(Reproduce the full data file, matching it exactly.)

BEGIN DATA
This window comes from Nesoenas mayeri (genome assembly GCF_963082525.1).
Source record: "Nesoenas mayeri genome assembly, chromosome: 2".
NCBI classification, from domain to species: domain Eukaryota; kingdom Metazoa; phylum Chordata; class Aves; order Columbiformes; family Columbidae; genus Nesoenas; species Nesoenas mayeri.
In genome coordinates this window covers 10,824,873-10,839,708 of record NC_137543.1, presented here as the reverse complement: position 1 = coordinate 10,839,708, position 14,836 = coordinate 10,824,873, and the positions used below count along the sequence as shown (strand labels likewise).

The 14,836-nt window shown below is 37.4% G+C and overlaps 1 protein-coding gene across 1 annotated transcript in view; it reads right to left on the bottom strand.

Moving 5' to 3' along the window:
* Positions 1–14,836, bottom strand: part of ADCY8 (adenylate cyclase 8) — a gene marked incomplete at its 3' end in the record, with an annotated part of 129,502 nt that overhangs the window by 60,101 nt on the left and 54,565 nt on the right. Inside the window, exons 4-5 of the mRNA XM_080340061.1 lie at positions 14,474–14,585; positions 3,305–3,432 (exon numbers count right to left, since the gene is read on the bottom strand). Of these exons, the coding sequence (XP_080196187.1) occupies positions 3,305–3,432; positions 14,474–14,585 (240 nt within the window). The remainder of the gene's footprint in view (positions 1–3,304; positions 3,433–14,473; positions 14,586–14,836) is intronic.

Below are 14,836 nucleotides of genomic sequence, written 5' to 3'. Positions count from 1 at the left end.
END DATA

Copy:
This window comes from Nesoenas mayeri (genome assembly GCF_963082525.1).
Source record: "Nesoenas mayeri genome assembly, chromosome: 2".
NCBI classification, from domain to species: domain Eukaryota; kingdom Metazoa; phylum Chordata; class Aves; order Columbiformes; family Columbidae; genus Nesoenas; species Nesoenas mayeri.
In genome coordinates this window covers 10,824,873-10,839,708 of record NC_137543.1, presented here as the reverse complement: position 1 = coordinate 10,839,708, position 14,836 = coordinate 10,824,873, and the positions used below count along the sequence as shown (strand labels likewise).

The 14,836-nt window shown below is 37.4% G+C and overlaps 1 protein-coding gene across 1 annotated transcript in view; it reads right to left on the bottom strand.

Moving 5' to 3' along the window:
* Positions 1–14,836, bottom strand: part of ADCY8 (adenylate cyclase 8) — a gene marked incomplete at its 3' end in the record, with an annotated part of 129,502 nt that overhangs the window by 60,101 nt on the left and 54,565 nt on the right. Inside the window, exons 4-5 of the mRNA XM_080340061.1 lie at positions 14,474–14,585; positions 3,305–3,432 (exon numbers count right to left, since the gene is read on the bottom strand). Of these exons, the coding sequence (XP_080196187.1) occupies positions 3,305–3,432; positions 14,474–14,585 (240 nt within the window). The remainder of the gene's footprint in view (positions 1–3,304; positions 3,433–14,473; positions 14,586–14,836) is intronic.

Below are 14,836 nucleotides of genomic sequence, written 5' to 3'. Positions count from 1 at the left end.